The Joint Committee on Infant Hearing (JCIH) has long set standards for intervention benchmarks for children who are deaf and hard of hearing. Their statements are what set the standard 1-3-6 guideline: calling for hearing screening by 1 month of age, appropriate evaluation by 3 months of age, and appropriate intervention established by 6 months of age. The most recent guidelines encourage states to strive toward a 1-2-3 guideline, bringing the age of appropriate intervention even lower to 3 months of age.[7] These benchmarks stress the importance of very early intervention to promote language development that is in line with the parents' goals for their child. For children with no auditory brainstem response who are clear audiologic CI candidates,[8] hearing aids do not provide enough access to sound for spoken language and would not fit the description of “appropriate intervention” for families who have spoken language goals for their child. Thus, CI at 9 months of age does not meet JCIH standards for these children.

Early auditory input with a CI can take advantage of neural plasticity in the developing infant brain.[9] [10] CI in infants has been found to be a safe intervention under skilled providers.[11] [12] [13] [14] Earlier age at implantation has been associated with better outcomes in numerous studies[14] [15] [16] [17] [18] [19] [20] [21] [22] [23] [24] and recent research has shown that implantation in younger than 9 months is advantageous when compared with those implanted between 9 and 12 months of age.[16] [23] [24] Dettman and colleagues purport that implantation before 9 months of age provides the best option for optimal language development.[16] Previous work therefore demonstrates the safety and utility of offering surgery to families of younger children with bilateral severe to profound hearing loss, rather than waiting for a specific time frame implied by FDA criteria.


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Degree of Hearing Loss

Device labeling approved by the FDA differs among manufacturers. When strictly considering FDA-approved audiometric criteria, Cochlear Americas' (Sydney, Australia) most recent device lists pediatric candidacy as “severe to profound” bilateral loss for children 2 years and older, and profound bilateral loss for children younger than 2 years. There is no threshold definition in the device insert.[25] MED-EL (Innsbruck, Austria) does provide more specific metrics in their SYNCHRONY device insert, defining candidacy for children aged 12 months and older as bilateral profound loss with thresholds of 90 dB or poorer at 1,000 Hz.[26] The insert for the HiResolution Ultra 3D implant (Advanced Bionics, Valencia, CA) states that children should have a profound bilateral loss of ≥90 dB HL.[27] Candidacy for adults is substantially more lax. The same inserts define adult candidacy as a moderate to profound bilateral loss; however, adults can be considered for hybrid or electric-acoustic stimulation (EAS) devices. The Nucleus Hybrid L24 is approved for adults with severe to profound high-frequency loss, defined as typically including thresholds ≤60 dB HL from 125 through 500 Hz and an average of ≥75 dB HL at 2,000, 3,000, and 4,000 Hz.[28] MED-EL lists their EAS system candidates as typically having normal to moderate low-frequency hearing and thresholds of ≥70 dB HL at 2,000 and above. [Fig. 1] illustrates the least restrictive audiometric candidacy criteria for adults versus children.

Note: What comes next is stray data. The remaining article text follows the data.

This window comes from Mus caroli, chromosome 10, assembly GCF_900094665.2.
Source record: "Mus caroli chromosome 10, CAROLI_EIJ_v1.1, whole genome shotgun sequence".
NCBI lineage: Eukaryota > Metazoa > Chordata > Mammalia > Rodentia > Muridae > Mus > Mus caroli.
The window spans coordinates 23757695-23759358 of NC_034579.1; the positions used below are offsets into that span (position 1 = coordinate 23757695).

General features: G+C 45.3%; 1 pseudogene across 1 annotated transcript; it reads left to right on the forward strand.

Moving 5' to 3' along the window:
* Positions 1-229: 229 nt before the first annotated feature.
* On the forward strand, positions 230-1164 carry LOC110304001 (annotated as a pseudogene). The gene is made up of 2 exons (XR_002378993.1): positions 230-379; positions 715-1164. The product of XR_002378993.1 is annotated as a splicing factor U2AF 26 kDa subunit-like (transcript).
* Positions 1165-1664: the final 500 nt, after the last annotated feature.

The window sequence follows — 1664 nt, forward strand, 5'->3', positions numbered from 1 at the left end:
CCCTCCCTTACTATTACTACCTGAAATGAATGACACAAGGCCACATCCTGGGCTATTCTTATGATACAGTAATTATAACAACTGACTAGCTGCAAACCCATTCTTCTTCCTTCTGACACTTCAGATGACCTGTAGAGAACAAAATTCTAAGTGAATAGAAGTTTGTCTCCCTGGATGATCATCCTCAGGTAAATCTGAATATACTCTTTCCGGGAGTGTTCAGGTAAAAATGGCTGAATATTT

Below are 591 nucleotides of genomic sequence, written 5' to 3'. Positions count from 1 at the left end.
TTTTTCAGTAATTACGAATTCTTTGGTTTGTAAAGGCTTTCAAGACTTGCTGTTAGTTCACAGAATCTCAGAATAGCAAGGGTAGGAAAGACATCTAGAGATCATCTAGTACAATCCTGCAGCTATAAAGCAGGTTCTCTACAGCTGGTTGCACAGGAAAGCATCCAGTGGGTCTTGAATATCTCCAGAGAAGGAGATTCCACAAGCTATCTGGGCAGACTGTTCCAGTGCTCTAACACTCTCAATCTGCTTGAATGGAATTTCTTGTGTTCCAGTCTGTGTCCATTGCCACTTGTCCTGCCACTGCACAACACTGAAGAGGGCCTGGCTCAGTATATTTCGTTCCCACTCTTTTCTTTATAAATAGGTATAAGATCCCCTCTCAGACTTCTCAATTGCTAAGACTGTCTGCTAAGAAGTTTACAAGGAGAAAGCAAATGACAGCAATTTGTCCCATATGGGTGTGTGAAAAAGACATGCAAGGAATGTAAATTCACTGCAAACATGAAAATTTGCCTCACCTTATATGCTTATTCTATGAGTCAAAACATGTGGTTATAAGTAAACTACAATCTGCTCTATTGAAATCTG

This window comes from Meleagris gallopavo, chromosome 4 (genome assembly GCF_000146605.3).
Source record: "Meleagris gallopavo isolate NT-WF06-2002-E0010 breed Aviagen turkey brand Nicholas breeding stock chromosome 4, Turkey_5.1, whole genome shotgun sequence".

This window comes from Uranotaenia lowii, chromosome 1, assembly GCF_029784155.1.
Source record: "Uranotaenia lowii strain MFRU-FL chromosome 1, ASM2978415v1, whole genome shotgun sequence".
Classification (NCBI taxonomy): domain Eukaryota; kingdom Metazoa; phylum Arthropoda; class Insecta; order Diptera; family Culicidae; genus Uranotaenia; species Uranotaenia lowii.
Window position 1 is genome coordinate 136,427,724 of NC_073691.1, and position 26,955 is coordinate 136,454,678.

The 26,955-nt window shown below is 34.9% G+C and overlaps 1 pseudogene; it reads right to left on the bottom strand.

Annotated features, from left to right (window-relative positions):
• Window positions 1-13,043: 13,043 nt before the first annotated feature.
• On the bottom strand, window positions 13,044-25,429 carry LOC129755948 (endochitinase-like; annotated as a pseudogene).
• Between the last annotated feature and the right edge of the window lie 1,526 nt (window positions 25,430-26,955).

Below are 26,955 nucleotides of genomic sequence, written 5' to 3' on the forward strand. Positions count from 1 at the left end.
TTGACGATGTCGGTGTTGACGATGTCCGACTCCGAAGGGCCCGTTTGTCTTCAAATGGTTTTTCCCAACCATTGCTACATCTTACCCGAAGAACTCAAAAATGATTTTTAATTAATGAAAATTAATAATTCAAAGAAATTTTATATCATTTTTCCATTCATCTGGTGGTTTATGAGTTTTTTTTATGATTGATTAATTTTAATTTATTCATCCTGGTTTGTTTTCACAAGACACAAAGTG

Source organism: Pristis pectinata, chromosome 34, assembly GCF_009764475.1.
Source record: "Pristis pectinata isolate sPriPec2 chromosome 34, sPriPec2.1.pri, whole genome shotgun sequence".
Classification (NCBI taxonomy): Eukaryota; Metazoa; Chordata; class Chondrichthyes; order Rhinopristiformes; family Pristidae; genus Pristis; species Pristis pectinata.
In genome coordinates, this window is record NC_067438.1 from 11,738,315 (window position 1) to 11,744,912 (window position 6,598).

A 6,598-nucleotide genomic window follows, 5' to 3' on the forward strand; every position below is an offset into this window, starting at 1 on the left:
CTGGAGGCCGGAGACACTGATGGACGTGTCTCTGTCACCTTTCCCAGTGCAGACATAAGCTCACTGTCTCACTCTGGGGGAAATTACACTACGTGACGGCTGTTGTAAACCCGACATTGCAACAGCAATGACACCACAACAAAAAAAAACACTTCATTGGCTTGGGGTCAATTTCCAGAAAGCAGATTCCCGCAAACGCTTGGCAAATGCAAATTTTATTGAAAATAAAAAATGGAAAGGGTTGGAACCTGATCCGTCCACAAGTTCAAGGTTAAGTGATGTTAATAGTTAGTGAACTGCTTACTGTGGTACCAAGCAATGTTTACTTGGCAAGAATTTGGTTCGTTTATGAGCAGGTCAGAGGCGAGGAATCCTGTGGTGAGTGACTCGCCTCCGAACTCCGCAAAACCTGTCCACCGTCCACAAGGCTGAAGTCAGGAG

Zoom Image
Figure 1 The least restrictive FDA candidacy criteria for children (A) and adults (B). Those with thresholds within the shaded area would be considered candidates for cochlear implantation under FDA guidelines.

Speech recognition and validation of hearing aid fitting is a vital piece of candidacy consideration. Hearing aid performance cannot be estimated by earphone or threshold measures alone[29] [30]; hence, candidacy criteria include aided word recognition guidelines. These values also differ vastly between adults and children. For pediatrics, Cochlear Americas' labeling sets a limit of ≤30% words correct on a multisyllabic or standard lexical neighborhood test in the best aided condition.[25] [31] MED-EL and Advanced Bionics have the same tests with a lower standard of ≤20%.[26] [27] These guidelines thereby suggest that a child must miss 70 to 80% of very simple single words in a quiet environment in both ears before they qualify for a CI. In contrast, the least stringent adult criterion requires that only 40% of more difficult single word stimuli be missed before qualifying for an implant. For traditional adult candidates, Cochlear Americas' approved criterion is ≤50% on sentence materials in the ear to be implanted and hybrid/EAS criteria are ≤60% aided word recognition for both Cochlear and MED-EL. MED-EL specifies aided word recognition of ≤60% contralaterally and Cochlear indicates up to 80% aided word recognition contralaterally.[26] [28]

These glaring discrepancies are troublesome and illogical considering that children need greater access to soft speech and high frequencies than adults.[32] [33] These criteria indicate that FDA-regulated clinical trials have shown CIs to be an effective treatment for adults with postlingually acquired hearing loss even when they have normal low-frequency thresholds and aided single word recognition scores as high as 60%. Adults with such significant hearing levels and a fully developed spoken language system have shown that hearing aids may not be enough for communication; yet, pediatric criterion implies that we expect children to learn and access spoken language with much more significant levels of hearing loss. In addition, children with CIs average upward of 70% word recognition in quiet environments,[2] leaving a gap of more than 40% points between candidacy criteria with a hearing aid and what is achievable with a CI.